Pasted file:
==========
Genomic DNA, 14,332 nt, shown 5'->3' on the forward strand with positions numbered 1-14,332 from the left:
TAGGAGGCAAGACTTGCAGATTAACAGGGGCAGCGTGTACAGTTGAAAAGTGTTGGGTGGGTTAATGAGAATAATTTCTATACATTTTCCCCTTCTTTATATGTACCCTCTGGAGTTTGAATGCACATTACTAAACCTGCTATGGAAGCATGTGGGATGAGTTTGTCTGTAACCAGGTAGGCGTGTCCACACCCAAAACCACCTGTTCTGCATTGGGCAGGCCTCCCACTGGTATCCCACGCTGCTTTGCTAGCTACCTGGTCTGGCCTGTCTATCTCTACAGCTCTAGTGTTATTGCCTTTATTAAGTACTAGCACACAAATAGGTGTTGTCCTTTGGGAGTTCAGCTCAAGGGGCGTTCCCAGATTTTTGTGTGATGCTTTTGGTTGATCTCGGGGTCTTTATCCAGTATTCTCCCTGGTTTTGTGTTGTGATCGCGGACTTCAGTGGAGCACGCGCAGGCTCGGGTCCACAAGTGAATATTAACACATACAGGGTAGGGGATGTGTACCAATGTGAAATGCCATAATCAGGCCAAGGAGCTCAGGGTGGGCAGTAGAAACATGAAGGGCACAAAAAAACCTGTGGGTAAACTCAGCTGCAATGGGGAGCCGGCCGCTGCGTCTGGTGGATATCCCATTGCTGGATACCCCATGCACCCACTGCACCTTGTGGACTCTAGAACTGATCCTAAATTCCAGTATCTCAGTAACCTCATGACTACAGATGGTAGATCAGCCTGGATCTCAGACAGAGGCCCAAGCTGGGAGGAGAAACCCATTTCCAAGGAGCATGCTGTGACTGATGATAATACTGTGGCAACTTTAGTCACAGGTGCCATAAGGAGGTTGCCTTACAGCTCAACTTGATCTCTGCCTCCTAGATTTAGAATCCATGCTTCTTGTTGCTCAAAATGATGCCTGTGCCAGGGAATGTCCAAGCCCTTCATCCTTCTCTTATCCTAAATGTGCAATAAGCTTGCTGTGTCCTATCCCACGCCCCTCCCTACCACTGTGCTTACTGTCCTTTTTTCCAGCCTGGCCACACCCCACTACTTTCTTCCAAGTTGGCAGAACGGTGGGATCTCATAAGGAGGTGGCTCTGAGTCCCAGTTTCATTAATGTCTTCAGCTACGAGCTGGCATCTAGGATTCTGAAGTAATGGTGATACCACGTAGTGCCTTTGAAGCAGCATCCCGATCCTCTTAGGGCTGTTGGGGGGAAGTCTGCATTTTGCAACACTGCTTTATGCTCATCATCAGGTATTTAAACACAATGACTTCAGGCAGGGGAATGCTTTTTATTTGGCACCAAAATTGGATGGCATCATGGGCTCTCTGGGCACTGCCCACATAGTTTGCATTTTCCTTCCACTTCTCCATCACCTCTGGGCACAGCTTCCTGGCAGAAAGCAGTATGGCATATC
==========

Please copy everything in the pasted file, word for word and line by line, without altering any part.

Genomic DNA, 14,332 nt, shown 5'->3' on the forward strand with positions numbered 1-14,332 from the left:
TAGGAGGCAAGACTTGCAGATTAACAGGGGCAGCGTGTACAGTTGAAAAGTGTTGGGTGGGTTAATGAGAATAATTTCTATACATTTTCCCCTTCTTTATATGTACCCTCTGGAGTTTGAATGCACATTACTAAACCTGCTATGGAAGCATGTGGGATGAGTTTGTCTGTAACCAGGTAGGCGTGTCCACACCCAAAACCACCTGTTCTGCATTGGGCAGGCCTCCCACTGGTATCCCACGCTGCTTTGCTAGCTACCTGGTCTGGCCTGTCTATCTCTACAGCTCTAGTGTTATTGCCTTTATTAAGTACTAGCACACAAATAGGTGTTGTCCTTTGGGAGTTCAGCTCAAGGGGCGTTCCCAGATTTTTGTGTGATGCTTTTGGTTGATCTCGGGGTCTTTATCCAGTATTCTCCCTGGTTTTGTGTTGTGATCGCGGACTTCAGTGGAGCACGCGCAGGCTCGGGTCCACAAGTGAATATTAACACATACAGGGTAGGGGATGTGTACCAATGTGAAATGCCATAATCAGGCCAAGGAGCTCAGGGTGGGCAGTAGAAACATGAAGGGCACAAAAAAACCTGTGGGTAAACTCAGCTGCAATGGGGAGCCGGCCGCTGCGTCTGGTGGATATCCCATTGCTGGATACCCCATGCACCCACTGCACCTTGTGGACTCTAGAACTGATCCTAAATTCCAGTATCTCAGTAACCTCATGACTACAGATGGTAGATCAGCCTGGATCTCAGACAGAGGCCCAAGCTGGGAGGAGAAACCCATTTCCAAGGAGCATGCTGTGACTGATGATAATACTGTGGCAACTTTAGTCACAGGTGCCATAAGGAGGTTGCCTTACAGCTCAACTTGATCTCTGCCTCCTAGATTTAGAATCCATGCTTCTTGTTGCTCAAAATGATGCCTGTGCCAGGGAATGTCCAAGCCCTTCATCCTTCTCTTATCCTAAATGTGCAATAAGCTTGCTGTGTCCTATCCCACGCCCCTCCCTACCACTGTGCTTACTGTCCTTTTTTCCAGCCTGGCCACACCCCACTACTTTCTTCCAAGTTGGCAGAACGGTGGGATCTCATAAGGAGGTGGCTCTGAGTCCCAGTTTCATTAATGTCTTCAGCTACGAGCTGGCATCTAGGATTCTGAAGTAATGGTGATACCACGTAGTGCCTTTGAAGCAGCATCCCGATCCTCTTAGGGCTGTTGGGGGGAAGTCTGCATTTTGCAACACTGCTTTATGCTCATCATCAGGTATTTAAACACAATGACTTCAGGCAGGGGAATGCTTTTTATTTGGCACCAAAATTGGATGGCATCATGGGCTCTCTGGGCACTGCCCACATAGTTTGCATTTTCCTTCCACTTCTCCATCACCTCTGGGCACAGCTTCCTGGCAGAAAGCAGTATGGCATATC